How to Charge by the Square Foot

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Charging by the square foot allows you to charge by the job.
Charging by the square foot allows you to charge by the job. (Image: woman cutting the grass using lawnmower image by L. Shat from Fotolia.com)

There are quite a few projects for which you might want to charge by the job by using square feet. Some of these jobs include painting, building and lawn services. If you are going to charge by the job instead of by the hour, a price that covers your expenses and labor and is still fair to the customer can help you to gain business.

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Establish your cost of materials and supplies per square foot. You may have to do some division to calculate this. For instance, one basic material that you would need for a painting job is the paint. If you know that it takes $50 in paint to paint a room that is 100 feet square, divide 50 by 100 to get a price of 50 cents per square foot just for the paint. Add the cost of all supplies related to the job, as well as any maintenance costs that you might have to spend in order to keep up your equipment.

Estimate how many hours it would take you to do a specific job. For instance, you may figure that it would take you four hours to paint a room that is 100 square feet. You also might decide that your labor is worth $30 per hour, which means that the job would cost $120 in terms of labor.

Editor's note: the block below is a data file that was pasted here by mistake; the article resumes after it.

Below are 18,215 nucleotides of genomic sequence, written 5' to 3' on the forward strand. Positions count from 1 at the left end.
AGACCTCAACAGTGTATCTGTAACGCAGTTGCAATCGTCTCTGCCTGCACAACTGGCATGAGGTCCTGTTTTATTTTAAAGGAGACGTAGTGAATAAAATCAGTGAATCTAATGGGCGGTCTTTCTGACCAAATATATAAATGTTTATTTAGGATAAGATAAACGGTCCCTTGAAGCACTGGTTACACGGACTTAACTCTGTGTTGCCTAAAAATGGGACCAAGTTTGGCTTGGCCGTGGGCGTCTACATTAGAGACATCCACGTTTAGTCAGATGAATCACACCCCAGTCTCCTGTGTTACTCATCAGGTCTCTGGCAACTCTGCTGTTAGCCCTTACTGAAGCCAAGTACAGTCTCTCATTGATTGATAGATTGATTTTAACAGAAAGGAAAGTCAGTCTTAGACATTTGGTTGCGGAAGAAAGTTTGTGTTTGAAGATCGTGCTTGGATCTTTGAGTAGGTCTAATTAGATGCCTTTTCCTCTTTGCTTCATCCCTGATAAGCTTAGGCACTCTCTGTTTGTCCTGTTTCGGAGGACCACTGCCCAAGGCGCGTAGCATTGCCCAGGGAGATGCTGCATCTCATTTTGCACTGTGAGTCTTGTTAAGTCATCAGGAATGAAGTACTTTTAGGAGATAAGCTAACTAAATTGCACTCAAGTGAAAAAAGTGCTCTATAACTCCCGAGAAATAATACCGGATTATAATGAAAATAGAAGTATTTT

Divide your calculation by the square footage of the job to determine the cost of labor per square foot. For example, if the job would cost $120 in labor, and the square footage is 100, divide 120 by 100 to get a cost of $1.20 per square foot.

Add your labor calculation to your materials and supplies calculation to determine the overall price to charge per square foot.

Call other professionals in your area who are doing the same type of work and ask them about their prices per square foot. You'll want your price to be similar in order to be competitive, so you may have to adjust your fees if necessary.

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